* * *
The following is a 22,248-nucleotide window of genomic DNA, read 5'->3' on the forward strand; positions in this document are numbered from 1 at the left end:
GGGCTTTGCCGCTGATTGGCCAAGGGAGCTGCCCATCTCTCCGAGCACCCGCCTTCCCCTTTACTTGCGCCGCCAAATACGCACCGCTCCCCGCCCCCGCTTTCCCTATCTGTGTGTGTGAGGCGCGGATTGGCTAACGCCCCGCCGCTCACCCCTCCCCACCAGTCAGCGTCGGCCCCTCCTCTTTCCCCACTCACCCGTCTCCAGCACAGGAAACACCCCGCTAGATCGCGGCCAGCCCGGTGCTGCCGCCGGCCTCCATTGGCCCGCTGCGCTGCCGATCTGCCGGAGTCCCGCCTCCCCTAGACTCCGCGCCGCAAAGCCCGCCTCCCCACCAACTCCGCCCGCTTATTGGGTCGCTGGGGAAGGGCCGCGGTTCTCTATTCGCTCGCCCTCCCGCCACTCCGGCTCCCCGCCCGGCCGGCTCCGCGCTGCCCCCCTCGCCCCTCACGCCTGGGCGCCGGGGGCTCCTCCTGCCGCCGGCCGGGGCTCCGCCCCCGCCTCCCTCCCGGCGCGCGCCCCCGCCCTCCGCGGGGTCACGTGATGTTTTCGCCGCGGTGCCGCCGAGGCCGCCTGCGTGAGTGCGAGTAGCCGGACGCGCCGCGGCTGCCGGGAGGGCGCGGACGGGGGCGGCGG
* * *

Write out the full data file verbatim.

The following is a 22,248-nucleotide window of genomic DNA, read 5'->3' on the forward strand; positions in this document are numbered from 1 at the left end:
GGGCTTTGCCGCTGATTGGCCAAGGGAGCTGCCCATCTCTCCGAGCACCCGCCTTCCCCTTTACTTGCGCCGCCAAATACGCACCGCTCCCCGCCCCCGCTTTCCCTATCTGTGTGTGTGAGGCGCGGATTGGCTAACGCCCCGCCGCTCACCCCTCCCCACCAGTCAGCGTCGGCCCCTCCTCTTTCCCCACTCACCCGTCTCCAGCACAGGAAACACCCCGCTAGATCGCGGCCAGCCCGGTGCTGCCGCCGGCCTCCATTGGCCCGCTGCGCTGCCGATCTGCCGGAGTCCCGCCTCCCCTAGACTCCGCGCCGCAAAGCCCGCCTCCCCACCAACTCCGCCCGCTTATTGGGTCGCTGGGGAAGGGCCGCGGTTCTCTATTCGCTCGCCCTCCCGCCACTCCGGCTCCCCGCCCGGCCGGCTCCGCGCTGCCCCCCTCGCCCCTCACGCCTGGGCGCCGGGGGCTCCTCCTGCCGCCGGCCGGGGCTCCGCCCCCGCCTCCCTCCCGGCGCGCGCCCCCGCCCTCCGCGGGGTCACGTGATGTTTTCGCCGCGGTGCCGCCGAGGCCGCCTGCGTGAGTGCGAGTAGCCGGACGCGCCGCGGCTGCCGGGAGGGCGCGGACGGGGGCGGCGG